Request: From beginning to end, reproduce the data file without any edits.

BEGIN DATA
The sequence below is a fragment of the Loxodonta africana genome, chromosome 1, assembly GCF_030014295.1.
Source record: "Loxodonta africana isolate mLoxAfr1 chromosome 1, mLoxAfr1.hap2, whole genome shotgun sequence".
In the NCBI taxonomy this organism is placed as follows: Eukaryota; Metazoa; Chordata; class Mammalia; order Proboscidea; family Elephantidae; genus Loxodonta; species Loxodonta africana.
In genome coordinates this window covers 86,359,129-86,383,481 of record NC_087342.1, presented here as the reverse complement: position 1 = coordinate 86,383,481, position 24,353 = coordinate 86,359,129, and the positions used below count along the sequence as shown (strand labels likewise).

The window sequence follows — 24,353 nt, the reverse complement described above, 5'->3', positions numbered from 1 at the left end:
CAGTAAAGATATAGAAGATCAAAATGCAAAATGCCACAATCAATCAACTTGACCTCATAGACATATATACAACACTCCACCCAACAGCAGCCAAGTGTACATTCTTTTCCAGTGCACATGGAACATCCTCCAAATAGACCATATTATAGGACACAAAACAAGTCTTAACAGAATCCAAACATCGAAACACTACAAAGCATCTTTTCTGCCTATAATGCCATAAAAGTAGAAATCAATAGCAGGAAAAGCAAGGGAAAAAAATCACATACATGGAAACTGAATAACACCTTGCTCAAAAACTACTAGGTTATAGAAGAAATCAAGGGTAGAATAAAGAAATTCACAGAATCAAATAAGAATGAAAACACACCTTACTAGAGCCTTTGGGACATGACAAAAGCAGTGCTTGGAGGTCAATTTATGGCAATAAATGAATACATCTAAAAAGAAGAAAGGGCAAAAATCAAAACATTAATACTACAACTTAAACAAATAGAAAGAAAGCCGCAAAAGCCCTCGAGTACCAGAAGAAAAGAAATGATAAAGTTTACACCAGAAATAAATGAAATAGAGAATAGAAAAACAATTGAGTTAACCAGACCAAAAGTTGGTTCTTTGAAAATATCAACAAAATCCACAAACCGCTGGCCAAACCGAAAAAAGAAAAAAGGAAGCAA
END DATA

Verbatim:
The sequence below is a fragment of the Loxodonta africana genome, chromosome 1, assembly GCF_030014295.1.
Source record: "Loxodonta africana isolate mLoxAfr1 chromosome 1, mLoxAfr1.hap2, whole genome shotgun sequence".
In the NCBI taxonomy this organism is placed as follows: Eukaryota; Metazoa; Chordata; class Mammalia; order Proboscidea; family Elephantidae; genus Loxodonta; species Loxodonta africana.
In genome coordinates this window covers 86,359,129-86,383,481 of record NC_087342.1, presented here as the reverse complement: position 1 = coordinate 86,383,481, position 24,353 = coordinate 86,359,129, and the positions used below count along the sequence as shown (strand labels likewise).

The window sequence follows — 24,353 nt, the reverse complement described above, 5'->3', positions numbered from 1 at the left end:
CAGTAAAGATATAGAAGATCAAAATGCAAAATGCCACAATCAATCAACTTGACCTCATAGACATATATACAACACTCCACCCAACAGCAGCCAAGTGTACATTCTTTTCCAGTGCACATGGAACATCCTCCAAATAGACCATATTATAGGACACAAAACAAGTCTTAACAGAATCCAAACATCGAAACACTACAAAGCATCTTTTCTGCCTATAATGCCATAAAAGTAGAAATCAATAGCAGGAAAAGCAAGGGAAAAAAATCACATACATGGAAACTGAATAACACCTTGCTCAAAAACTACTAGGTTATAGAAGAAATCAAGGGTAGAATAAAGAAATTCACAGAATCAAATAAGAATGAAAACACACCTTACTAGAGCCTTTGGGACATGACAAAAGCAGTGCTTGGAGGTCAATTTATGGCAATAAATGAATACATCTAAAAAGAAGAAAGGGCAAAAATCAAAACATTAATACTACAACTTAAACAAATAGAAAGAAAGCCGCAAAAGCCCTCGAGTACCAGAAGAAAAGAAATGATAAAGTTTACACCAGAAATAAATGAAATAGAGAATAGAAAAACAATTGAGTTAACCAGACCAAAAGTTGGTTCTTTGAAAATATCAACAAAATCCACAAACCGCTGGCCAAACCGAAAAAAGAAAAAAGGAAGCAA